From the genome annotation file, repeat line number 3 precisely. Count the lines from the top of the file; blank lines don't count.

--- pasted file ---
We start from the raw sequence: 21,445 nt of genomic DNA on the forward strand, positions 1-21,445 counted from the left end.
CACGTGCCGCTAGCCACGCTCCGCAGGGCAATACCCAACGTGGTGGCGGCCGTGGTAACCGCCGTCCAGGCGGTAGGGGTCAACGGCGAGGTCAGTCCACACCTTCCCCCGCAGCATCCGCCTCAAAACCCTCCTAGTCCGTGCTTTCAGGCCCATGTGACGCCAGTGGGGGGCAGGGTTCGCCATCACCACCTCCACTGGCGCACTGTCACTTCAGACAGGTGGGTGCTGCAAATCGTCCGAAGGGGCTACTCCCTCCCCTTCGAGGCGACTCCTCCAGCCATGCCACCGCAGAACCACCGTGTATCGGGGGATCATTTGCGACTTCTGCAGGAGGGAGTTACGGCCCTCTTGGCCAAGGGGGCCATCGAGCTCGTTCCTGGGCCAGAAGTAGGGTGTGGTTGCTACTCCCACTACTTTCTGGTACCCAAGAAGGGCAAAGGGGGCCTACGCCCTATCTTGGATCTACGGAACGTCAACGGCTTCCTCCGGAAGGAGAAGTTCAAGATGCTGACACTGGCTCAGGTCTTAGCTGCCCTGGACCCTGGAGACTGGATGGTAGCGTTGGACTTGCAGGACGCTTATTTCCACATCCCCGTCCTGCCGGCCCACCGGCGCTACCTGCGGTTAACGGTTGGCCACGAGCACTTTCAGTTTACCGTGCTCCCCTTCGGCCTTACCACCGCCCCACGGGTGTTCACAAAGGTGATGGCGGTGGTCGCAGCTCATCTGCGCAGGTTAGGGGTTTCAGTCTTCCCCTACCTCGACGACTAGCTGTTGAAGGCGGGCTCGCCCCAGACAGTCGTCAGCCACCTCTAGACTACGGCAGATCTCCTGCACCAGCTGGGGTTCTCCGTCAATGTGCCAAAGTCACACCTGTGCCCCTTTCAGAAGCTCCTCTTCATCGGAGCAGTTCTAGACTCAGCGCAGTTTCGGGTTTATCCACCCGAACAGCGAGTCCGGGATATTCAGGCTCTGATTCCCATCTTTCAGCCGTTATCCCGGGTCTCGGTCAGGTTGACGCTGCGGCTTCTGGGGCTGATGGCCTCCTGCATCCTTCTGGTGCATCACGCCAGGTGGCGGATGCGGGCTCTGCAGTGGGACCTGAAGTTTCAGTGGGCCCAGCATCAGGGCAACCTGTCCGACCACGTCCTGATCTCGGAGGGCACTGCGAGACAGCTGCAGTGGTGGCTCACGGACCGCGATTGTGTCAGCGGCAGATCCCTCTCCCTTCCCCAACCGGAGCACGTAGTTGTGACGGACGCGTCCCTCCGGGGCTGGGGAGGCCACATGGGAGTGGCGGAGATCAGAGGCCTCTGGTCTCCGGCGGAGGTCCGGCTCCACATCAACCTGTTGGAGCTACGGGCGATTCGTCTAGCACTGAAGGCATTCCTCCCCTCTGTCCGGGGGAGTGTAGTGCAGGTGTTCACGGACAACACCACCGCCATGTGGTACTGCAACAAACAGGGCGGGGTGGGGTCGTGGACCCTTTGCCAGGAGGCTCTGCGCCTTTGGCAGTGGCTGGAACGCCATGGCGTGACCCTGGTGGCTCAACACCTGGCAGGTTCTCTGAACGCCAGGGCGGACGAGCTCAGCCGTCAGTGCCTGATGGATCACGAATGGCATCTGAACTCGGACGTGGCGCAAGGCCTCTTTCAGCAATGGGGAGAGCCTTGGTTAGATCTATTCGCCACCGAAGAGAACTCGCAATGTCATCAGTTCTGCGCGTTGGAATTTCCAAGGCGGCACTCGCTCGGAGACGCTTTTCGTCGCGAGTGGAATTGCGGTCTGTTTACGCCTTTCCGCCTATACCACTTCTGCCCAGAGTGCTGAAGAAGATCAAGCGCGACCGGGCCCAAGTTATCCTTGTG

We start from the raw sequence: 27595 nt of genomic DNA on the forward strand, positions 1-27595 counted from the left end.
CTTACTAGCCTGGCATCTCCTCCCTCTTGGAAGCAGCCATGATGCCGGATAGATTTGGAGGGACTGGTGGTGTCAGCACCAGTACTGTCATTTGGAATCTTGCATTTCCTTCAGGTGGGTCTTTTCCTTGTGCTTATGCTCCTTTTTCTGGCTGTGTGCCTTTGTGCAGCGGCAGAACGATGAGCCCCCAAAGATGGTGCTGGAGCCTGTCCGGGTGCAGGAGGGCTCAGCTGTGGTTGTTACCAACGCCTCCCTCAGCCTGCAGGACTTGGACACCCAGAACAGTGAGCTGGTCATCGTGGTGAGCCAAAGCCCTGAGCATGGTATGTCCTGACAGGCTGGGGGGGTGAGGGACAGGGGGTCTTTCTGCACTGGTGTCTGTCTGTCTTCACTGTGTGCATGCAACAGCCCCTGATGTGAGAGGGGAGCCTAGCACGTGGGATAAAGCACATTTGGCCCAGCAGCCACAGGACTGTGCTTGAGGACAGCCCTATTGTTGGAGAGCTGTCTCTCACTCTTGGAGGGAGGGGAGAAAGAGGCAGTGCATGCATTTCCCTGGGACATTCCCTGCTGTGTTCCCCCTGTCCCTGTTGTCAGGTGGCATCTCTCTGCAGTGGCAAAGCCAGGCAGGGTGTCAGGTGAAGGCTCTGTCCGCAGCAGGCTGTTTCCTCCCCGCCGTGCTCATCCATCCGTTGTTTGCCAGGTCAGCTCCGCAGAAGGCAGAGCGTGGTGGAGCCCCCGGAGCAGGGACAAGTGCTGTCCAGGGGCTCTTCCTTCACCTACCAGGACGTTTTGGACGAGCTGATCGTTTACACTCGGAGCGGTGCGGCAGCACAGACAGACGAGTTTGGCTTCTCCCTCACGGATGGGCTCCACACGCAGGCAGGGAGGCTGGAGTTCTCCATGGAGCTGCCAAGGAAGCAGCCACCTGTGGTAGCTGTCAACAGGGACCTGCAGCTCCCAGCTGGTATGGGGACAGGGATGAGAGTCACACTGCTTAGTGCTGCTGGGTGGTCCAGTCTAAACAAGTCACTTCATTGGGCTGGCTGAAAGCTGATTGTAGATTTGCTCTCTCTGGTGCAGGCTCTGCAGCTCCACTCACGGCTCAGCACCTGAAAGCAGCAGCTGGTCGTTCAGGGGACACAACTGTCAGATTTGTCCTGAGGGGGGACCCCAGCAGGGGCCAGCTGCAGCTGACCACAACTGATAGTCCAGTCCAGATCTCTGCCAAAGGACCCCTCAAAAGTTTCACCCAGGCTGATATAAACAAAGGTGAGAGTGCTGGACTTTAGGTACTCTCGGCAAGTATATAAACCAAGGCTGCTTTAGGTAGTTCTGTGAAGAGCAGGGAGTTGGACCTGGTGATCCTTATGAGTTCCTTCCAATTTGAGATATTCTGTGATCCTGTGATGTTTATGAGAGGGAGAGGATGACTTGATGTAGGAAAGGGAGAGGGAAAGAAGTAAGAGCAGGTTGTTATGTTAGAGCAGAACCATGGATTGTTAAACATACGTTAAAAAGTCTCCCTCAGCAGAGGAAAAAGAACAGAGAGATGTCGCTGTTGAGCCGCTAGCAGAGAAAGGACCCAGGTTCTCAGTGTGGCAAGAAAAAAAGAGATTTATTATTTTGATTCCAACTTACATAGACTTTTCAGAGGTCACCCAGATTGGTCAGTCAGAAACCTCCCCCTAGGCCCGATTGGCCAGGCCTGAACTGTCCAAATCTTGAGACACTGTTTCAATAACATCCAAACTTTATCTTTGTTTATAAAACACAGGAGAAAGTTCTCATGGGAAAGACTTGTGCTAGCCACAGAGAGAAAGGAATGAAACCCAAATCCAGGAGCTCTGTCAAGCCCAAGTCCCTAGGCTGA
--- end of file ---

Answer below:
We start from the raw sequence: 27595 nt of genomic DNA on the forward strand, positions 1-27595 counted from the left end.